Study reignites debate over virus’ role in chronic fatigue
Government scientists have found traces of a mouse-related virus in 86% of patients with chronic fatigue syndrome, a discovery that is likely to reignite the controversy surrounding the virus widely known as XMRV.
Nevada scientists first reported the presence of the virus in chronic fatigue patients in 2009, but at least three subsequent studies failed to detect it. On Monday, however, researchers from three different government agencies said they had found the virus in stored and fresh blood samples.
“There is a dramatic association with chronic fatigue syndrome ... but we have not proven causality for the agent,” said Dr. Harvey Alter, chief of clinical studies at the National Institutes of Health Clinical Center and one of the authors of the new report, speaking at a news conference. The report was posted online ahead of its publication in the Proceedings of the National Academy of Sciences. “The dilemma now is how to reconcile that some labs find the association and some don’t.”
Coauthor Steve Monroe, director of the division of high-consequence pathogens and pathology at the Centers for Disease Control and Prevention, conceded that “these results do raise as many questions as they answer. There are still a lot of things about this virus that we don’t know.”
Researchers hope some of those questions will be answered within the next year or so. The government is sponsoring a number of studies to determine, among other things: whether the virus is, in fact, present in many or most chronic fatigue patients; whether researchers can find antibodies against it in such patients; whether a standardized test for the virus can be developed; how common the virus may be in the blood supply; and whether it can be transmitted through blood donations.
In an editorial accompanying the report, French and Canadian researchers called for clinical trials to determine whether chronic fatigue patients can be treated with anti-AIDS drugs that have been shown to block replication of the virus in a test tube. Desperate patients have already begun taking the drugs despite a lack of proof that the virus is even related to their symptoms.
Alter cautioned that all of the questions surrounding the virus would remain controversial “when not everybody finds the same thing. Very good laboratories have come up with disparate results,” and no one is sure why that is so. It may be due to differences in laboratory testing or, more likely, because of differences in patient populations. It is also possible that there is more than one cause of chronic fatigue syndrome.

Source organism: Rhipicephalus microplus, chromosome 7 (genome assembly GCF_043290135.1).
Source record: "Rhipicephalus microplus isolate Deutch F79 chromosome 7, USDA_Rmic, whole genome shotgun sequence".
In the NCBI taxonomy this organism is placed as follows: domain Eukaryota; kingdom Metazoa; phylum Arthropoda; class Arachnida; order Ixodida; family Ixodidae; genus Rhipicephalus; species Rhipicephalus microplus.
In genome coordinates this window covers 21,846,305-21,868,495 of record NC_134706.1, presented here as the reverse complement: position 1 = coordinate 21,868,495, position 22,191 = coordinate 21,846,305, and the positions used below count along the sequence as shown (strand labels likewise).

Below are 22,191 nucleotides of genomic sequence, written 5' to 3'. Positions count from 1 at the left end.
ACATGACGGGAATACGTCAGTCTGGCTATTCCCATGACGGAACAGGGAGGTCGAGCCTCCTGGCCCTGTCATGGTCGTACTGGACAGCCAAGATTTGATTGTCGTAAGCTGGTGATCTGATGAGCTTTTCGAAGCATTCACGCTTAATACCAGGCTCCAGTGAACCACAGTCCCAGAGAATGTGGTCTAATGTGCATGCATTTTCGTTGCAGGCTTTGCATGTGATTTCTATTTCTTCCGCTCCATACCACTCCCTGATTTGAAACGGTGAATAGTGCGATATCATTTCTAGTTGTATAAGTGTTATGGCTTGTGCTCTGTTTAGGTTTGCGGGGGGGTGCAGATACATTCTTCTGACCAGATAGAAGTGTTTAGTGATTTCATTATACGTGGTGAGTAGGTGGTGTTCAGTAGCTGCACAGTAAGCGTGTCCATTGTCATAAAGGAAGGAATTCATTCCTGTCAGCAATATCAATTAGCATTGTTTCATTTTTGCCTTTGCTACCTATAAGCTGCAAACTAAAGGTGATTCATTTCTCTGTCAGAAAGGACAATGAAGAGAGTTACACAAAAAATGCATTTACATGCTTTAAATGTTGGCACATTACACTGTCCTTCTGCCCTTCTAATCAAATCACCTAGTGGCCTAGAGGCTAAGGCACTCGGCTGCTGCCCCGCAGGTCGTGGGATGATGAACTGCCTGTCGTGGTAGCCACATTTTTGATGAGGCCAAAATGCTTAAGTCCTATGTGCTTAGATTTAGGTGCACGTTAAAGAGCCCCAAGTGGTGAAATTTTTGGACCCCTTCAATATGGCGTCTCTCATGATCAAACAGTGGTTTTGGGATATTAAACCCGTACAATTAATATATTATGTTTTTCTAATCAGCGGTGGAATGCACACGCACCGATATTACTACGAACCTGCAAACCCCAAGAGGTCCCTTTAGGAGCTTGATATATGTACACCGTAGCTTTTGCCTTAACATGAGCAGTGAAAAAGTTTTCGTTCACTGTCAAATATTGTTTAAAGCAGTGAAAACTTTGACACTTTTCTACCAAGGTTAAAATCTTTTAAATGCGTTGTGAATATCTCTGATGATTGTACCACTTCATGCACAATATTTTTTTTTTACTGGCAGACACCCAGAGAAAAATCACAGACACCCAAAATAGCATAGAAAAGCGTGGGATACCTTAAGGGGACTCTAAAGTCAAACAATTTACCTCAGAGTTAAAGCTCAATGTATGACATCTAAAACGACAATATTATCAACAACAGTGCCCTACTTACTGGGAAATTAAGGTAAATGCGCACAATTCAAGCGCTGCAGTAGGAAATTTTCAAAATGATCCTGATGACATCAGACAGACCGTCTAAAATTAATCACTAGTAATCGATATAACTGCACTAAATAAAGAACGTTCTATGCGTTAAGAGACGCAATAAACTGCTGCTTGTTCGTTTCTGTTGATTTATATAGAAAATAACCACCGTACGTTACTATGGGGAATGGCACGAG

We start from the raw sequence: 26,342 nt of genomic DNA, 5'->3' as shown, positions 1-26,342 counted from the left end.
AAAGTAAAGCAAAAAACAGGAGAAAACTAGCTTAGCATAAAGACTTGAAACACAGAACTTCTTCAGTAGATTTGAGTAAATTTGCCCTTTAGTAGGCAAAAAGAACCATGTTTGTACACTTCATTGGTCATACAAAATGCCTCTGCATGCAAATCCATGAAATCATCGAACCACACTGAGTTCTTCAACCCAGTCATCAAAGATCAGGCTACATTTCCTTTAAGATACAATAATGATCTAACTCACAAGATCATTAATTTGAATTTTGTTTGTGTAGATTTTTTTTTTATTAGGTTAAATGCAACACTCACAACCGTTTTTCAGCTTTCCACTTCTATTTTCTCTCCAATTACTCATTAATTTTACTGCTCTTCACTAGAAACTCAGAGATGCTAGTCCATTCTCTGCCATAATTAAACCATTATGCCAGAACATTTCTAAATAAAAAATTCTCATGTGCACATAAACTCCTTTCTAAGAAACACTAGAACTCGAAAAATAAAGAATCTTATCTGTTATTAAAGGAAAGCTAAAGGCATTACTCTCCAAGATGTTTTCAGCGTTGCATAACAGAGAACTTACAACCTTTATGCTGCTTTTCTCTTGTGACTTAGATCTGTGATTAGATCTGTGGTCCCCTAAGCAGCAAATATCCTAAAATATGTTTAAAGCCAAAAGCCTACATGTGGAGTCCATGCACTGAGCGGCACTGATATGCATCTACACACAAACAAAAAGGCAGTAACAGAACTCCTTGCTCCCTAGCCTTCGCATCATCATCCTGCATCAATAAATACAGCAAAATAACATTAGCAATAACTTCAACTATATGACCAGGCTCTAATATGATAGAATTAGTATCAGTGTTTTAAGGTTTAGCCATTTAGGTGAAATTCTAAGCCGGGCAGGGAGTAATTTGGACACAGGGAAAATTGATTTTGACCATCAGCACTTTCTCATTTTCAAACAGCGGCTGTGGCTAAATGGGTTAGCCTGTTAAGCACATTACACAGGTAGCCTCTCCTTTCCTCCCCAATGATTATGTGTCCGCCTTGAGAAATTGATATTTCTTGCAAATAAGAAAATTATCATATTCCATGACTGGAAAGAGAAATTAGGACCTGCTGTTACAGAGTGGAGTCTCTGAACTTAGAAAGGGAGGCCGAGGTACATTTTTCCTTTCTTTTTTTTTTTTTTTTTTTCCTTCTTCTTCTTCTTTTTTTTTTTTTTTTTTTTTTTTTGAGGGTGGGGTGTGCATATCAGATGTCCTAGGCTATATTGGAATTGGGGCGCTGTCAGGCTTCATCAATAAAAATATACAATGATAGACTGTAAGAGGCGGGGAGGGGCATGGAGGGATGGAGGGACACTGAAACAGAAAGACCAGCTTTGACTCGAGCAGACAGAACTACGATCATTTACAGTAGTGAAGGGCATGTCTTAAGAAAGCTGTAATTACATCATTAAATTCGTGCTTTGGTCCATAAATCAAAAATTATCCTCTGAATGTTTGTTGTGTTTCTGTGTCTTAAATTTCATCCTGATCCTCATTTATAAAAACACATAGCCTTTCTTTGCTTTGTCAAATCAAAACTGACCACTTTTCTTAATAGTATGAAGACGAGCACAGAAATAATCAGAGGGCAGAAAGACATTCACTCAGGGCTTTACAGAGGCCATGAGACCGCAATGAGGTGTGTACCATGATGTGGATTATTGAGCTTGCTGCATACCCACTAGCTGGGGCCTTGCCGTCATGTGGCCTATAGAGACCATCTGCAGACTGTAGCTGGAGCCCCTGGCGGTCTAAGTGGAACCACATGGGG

The illness itself has a long history of controversy. Thought to affect at least 1 million Americans and 17 million people worldwide, it is characterized by debilitating fatigue, chronic pain and depression, among other symptoms. But because there are no biochemical markers to identify it, some physicians still argue that it resides mostly in the minds of patients; activists contend that the CDC and other government agencies have refused to study the disease adequately.
Xenotropic murine leukemia virus-related virus, or XMRV, was first discovered — in some human prostate tumors — four years ago. That study has been only partially replicated, and the link to tumors is also controversial.
In October 2009, researchers from the Whittemore Peterson Institute for Neuro-Immune Disease in Reno reported that they had found the virus in 68 of 101 blood samples from chronic fatigue patients, but in only eight of 218 healthy patients.
This summer, however, three separate groups of researchers reported that they could not replicate the Whittemore Peterson findings. The first two negative results were from Europe, and some experts speculated that there might be different patient populations involved. But the third study, from CDC researchers, involved American patients.
The study reported Monday had already been accepted for publication in the Proceedings of the National Academy of Sciences when the CDC study was published in July. The current study’s authors requested a delay in publication while they tried to resolve conflicts between the two reports. Ultimately, they were unable to do so and publication proceeded.
The team from the CDC, the National Institutes of Health and the Food and Drug Administration studied blood samples from 37 chronic fatigue patients collected in the mid-1990s for a study to determine if the disease was caused by a type of infection-causing bacteria known as mycoplasma.
Mycoplasma was not found and the samples were stored in a freezer. Using sensitive assays, the team found evidence for several virus variants in 32 of the 37 samples and in three of 44 (7%) samples from healthy patients. Fresh samples from some of the patients showed the same viruses.
“We’re delighted,” said Judy A. Mikovits, the lead researcher at the Whittemore Peterson Institute. “This is the first group that attempted to replicate the study using our methods.” She said her group would present additional positive findings at a meeting in Washington in two weeks.
The key difference in the new study is that the government team found viruses that appeared to be polytopic. That is, they can replicate in more than one species, including mice and humans. The original virus isolated in Nevada was xenotopic — it could grow in humans but not in mice.
Alter noted that, since the original discovery, the Whittemore Peterson group has isolated the virus, grown it in culture and identified antibodies against it in humans.
Dr. Shyh-Ching Lo, director of the FDA’s tissue safety laboratory program and a coauthor of Monday’s report, said his team had not yet been able to isolate the virus. “We have tried very hard, but that has not been accomplished.”